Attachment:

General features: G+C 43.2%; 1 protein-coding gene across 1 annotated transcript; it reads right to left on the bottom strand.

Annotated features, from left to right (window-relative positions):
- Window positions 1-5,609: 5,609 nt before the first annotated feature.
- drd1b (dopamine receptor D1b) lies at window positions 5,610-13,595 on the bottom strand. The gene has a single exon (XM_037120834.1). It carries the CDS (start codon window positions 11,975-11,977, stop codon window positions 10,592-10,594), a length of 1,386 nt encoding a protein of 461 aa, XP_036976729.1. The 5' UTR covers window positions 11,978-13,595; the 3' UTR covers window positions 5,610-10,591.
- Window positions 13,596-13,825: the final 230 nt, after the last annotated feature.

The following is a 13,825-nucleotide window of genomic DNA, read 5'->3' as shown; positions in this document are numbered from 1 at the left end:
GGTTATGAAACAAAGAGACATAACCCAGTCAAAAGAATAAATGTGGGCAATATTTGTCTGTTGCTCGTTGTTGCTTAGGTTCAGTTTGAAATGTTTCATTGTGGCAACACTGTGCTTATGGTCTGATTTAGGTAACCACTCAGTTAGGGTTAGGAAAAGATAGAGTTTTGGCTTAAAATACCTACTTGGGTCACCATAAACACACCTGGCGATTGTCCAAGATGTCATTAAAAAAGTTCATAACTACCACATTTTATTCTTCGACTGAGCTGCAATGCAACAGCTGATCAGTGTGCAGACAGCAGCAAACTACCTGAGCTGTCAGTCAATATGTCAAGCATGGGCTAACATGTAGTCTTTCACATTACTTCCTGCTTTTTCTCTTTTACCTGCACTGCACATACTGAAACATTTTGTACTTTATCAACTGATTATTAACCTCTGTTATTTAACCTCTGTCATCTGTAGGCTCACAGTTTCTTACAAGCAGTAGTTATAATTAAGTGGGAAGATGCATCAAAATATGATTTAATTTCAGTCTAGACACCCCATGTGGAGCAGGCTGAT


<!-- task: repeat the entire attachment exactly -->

General features: G+C 43.2%; 1 protein-coding gene across 1 annotated transcript; it reads right to left on the bottom strand.

Annotated features, from left to right (window-relative positions):
- Window positions 1-5,609: 5,609 nt before the first annotated feature.
- drd1b (dopamine receptor D1b) lies at window positions 5,610-13,595 on the bottom strand. The gene has a single exon (XM_037120834.1). It carries the CDS (start codon window positions 11,975-11,977, stop codon window positions 10,592-10,594), a length of 1,386 nt encoding a protein of 461 aa, XP_036976729.1. The 5' UTR covers window positions 11,978-13,595; the 3' UTR covers window positions 5,610-10,591.
- Window positions 13,596-13,825: the final 230 nt, after the last annotated feature.

The following is a 13,825-nucleotide window of genomic DNA, read 5'->3' as shown; positions in this document are numbered from 1 at the left end:
GGTTATGAAACAAAGAGACATAACCCAGTCAAAAGAATAAATGTGGGCAATATTTGTCTGTTGCTCGTTGTTGCTTAGGTTCAGTTTGAAATGTTTCATTGTGGCAACACTGTGCTTATGGTCTGATTTAGGTAACCACTCAGTTAGGGTTAGGAAAAGATAGAGTTTTGGCTTAAAATACCTACTTGGGTCACCATAAACACACCTGGCGATTGTCCAAGATGTCATTAAAAAAGTTCATAACTACCACATTTTATTCTTCGACTGAGCTGCAATGCAACAGCTGATCAGTGTGCAGACAGCAGCAAACTACCTGAGCTGTCAGTCAATATGTCAAGCATGGGCTAACATGTAGTCTTTCACATTACTTCCTGCTTTTTCTCTTTTACCTGCACTGCACATACTGAAACATTTTGTACTTTATCAACTGATTATTAACCTCTGTTATTTAACCTCTGTCATCTGTAGGCTCACAGTTTCTTACAAGCAGTAGTTATAATTAAGTGGGAAGATGCATCAAAATATGATTTAATTTCAGTCTAGACACCCCATGTGGAGCAGGCTGAT